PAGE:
CARY – Tim Sweeney, the 47-year-old founder and CEO of Epic Games, is now a billionaire due in large part to the global phenomenal success of the video game Fortnite.
So says Bloomberg news.
Citing the hundreds of millions of dollars flowing into Epic’s coffers from more than 125 million players, Bloomberg says its analysis shows Epic is worth several billion dollars. And since Sweeney is the majority owner, his net worth makes him a rival to North Carolina’s other billionaires – Jim Goodnight and John Sall, the co-founders of software powerhouse Cary-based SAS. (The other billionaire, according to Forbes, was the late C.D. Spangler of Charlotte.)
Epic, which is privately held with Sweeney the majroity stock holder, isn’t talking about Sweeney’s financial success, however.
“We have no comment on this,” an Epic spokesperson tells WRAL TechWire. “Thanks for checking.”
While Epic has delivered two decades of hit games such as “Gears of War” and developed one of the video games’ most widely use development engines, “Unreal,” and partnered with such giants as Microsoft and Apple, its Fortnite game has raised Epic’s profile even higher.
You can bet plenty of Fortnite fans will pack Supercon in Raleigh today and over the weekend. The game is at the top of the tech pop culture world right now. The franchise has developed into an empire-worthy success alone with toys and accessories on the way from Funko, for example – another sign of Sweeney and team’s deal-making prowess.
“Fortnite alone is on track to generate $2 billion this year, making the Cary, North Carolina-based gamemaker worth $5 billion to $8 billion, according to the Bloomberg Billionaires Index,” Bloomberg reported.
World of Android next for Fortnite
Fortnite, which Epic has called the future of the video game industry in part because it can be played across multiple platforms, also is about to get bigger. Media reports are saying Fortnite will become available on Android devices in August.
The success of Fortnite is hard to condense to a few words, but Bloomberg did it well:
“Fortnite is a global phenomenon, played obsessively by children, rappers, professional athletes and middle-age accountants. It’s a cartoonish, last-character-standing, fight-to-the-death battle royale where players thrash one another in a struggle for weapons, resources and survival on a shrinking, storm-ravaged island.”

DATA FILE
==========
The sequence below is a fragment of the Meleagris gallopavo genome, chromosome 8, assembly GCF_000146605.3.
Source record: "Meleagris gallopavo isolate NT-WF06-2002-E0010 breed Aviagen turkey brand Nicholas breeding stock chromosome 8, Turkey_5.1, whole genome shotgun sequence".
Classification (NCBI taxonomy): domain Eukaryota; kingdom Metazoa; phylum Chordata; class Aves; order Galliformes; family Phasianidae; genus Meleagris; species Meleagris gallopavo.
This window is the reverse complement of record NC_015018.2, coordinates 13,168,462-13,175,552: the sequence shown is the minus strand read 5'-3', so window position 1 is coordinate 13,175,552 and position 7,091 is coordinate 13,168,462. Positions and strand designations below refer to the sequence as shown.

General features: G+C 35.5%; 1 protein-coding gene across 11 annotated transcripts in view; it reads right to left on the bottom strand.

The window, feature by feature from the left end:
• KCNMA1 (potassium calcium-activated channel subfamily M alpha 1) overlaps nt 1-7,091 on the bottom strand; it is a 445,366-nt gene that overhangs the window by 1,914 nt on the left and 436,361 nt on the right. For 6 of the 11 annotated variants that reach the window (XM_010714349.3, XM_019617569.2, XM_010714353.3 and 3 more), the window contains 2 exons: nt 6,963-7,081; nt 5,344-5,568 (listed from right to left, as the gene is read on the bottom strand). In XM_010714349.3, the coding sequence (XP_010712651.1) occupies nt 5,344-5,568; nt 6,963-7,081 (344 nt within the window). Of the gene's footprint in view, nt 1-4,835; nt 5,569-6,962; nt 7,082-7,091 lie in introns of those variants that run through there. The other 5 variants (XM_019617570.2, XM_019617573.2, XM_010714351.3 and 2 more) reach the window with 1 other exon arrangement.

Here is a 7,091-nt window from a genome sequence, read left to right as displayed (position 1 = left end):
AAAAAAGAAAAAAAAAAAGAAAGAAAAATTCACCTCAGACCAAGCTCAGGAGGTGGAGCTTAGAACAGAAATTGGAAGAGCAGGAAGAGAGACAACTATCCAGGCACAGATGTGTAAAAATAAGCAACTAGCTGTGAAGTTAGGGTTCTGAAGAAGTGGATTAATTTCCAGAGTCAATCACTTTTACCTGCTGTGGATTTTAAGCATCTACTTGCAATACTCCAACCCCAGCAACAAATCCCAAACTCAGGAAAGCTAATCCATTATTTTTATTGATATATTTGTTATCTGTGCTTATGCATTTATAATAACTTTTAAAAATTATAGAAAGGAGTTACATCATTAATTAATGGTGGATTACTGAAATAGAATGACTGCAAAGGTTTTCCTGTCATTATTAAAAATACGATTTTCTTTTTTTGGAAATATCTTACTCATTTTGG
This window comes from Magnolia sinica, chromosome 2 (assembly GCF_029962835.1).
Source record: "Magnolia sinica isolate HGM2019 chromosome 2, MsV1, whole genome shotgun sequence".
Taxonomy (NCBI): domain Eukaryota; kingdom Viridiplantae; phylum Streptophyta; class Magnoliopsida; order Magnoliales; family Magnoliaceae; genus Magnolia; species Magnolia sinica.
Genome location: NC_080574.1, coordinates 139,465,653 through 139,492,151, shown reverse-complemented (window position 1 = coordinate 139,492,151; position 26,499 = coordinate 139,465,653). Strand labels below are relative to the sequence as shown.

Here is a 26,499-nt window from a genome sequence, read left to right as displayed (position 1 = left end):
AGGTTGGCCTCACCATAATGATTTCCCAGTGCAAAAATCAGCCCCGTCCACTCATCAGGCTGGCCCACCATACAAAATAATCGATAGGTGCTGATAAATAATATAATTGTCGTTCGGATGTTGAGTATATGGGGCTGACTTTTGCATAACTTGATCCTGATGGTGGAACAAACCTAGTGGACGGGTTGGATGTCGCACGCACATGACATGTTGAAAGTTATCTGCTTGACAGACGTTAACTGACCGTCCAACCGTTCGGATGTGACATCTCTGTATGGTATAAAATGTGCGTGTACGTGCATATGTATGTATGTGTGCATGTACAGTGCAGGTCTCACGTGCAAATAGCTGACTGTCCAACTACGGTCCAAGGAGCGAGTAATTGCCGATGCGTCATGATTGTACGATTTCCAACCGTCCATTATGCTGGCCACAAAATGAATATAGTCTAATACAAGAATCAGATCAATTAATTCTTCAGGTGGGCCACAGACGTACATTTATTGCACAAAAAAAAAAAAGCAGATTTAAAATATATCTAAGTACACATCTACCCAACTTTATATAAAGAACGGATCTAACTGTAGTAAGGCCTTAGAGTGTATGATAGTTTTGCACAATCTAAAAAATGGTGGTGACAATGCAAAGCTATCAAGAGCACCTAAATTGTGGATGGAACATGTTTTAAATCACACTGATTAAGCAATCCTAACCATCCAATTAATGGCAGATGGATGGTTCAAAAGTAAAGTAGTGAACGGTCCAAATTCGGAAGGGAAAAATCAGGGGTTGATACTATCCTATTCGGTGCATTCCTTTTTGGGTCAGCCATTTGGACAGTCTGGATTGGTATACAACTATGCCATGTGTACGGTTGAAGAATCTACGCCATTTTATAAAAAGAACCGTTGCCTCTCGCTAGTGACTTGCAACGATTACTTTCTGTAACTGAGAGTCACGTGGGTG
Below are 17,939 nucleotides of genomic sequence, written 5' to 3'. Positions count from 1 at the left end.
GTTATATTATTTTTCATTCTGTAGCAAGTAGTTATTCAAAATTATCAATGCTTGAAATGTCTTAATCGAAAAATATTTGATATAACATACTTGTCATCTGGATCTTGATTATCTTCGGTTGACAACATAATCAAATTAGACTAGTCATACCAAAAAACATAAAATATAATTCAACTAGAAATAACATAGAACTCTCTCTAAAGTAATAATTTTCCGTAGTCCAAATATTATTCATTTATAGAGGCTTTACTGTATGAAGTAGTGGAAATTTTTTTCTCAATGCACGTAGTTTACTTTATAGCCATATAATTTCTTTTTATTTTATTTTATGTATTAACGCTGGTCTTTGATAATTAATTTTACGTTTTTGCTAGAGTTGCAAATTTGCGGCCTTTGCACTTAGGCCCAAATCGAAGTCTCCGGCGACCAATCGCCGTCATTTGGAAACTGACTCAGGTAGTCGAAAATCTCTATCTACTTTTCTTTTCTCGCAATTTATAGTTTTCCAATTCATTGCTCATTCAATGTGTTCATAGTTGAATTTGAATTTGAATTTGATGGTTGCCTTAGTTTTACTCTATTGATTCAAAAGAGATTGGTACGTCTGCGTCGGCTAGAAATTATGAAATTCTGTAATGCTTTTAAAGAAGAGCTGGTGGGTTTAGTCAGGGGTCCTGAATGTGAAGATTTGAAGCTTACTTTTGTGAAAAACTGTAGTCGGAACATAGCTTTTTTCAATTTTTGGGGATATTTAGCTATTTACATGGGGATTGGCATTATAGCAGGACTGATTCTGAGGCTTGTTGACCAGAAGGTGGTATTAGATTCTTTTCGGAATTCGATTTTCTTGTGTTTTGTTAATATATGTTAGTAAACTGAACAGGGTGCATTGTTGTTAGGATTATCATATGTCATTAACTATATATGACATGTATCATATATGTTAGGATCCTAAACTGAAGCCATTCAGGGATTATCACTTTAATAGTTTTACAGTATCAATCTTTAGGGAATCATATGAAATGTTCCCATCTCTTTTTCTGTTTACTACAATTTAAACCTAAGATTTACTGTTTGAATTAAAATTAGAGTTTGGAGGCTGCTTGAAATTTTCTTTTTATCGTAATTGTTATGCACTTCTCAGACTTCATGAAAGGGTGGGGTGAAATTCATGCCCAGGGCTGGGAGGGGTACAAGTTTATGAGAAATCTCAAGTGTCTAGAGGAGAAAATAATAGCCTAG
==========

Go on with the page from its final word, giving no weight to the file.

And the money continues to flow in. While Fortnite can be played for free, there are pay-to-play options. But most of the money is coming from game accessories, weapons and such that legions of players are buying online.
“Between the release of the current version in September and the end of May, Fortnite brought in more than $1.2 billion, according to SuperData Research. As of early June, it has been played by 125 million people,” Bloomberg reports.
The Red Hat model
By giving away Fortnite – and Unreal is availabvle for free in exchange for downstream revenues of developed products – is embracing the strategy of another Triangle tech powerhouse.
Led by Bob Young who has said investors called him crazy for building a company based on Open Source software rather than proprietary (think Microsoft) and giving away Linux in return for selling related services, the Hatters proved the “free” strategy could ultimately become a money machine.
Now there’s Epic.
Sweeney, who also is widely known as a conservationist, obviously knows the art of the deal.
He sold 40 percent of Epic to China-based ecommerce and Internet powerhouse Tencent for more than $300 million in 2012 and later sold the Gears of War franchise to Microsoft.
“In June 2012, Tencent made a minority investment in Epic Games, purchasing approximately 48.4 percent of outstanding shares of Epic stock, equating to 40 percent of total Epic capital inclusive of both stock and employee stock options,” Sweeney sexplained to gaming news site Polygon in 2013. “As part of the investment, two Tencent representatives joined Epic’s board of directors, in addition to the three directors and two observers appointed by Epic. We’re thrilled to have a world-leading partner in Tencent, who gives Epic unique access to the Chinese market as we head into the next chapter of our 21-year history as a leading independent developer.”
The deal led to the cashing out of some executives, such as creative guru Cliff Bleszinski. But Epic has pressed on.
His prowess as a thinker, inventor and strategist also has made him a Academy of Interactive Arts & Sciences Special Awards member. Epic has reaped awards as a studio, too.
As for what’s next? You can bet Sweeney has plenty of ideas.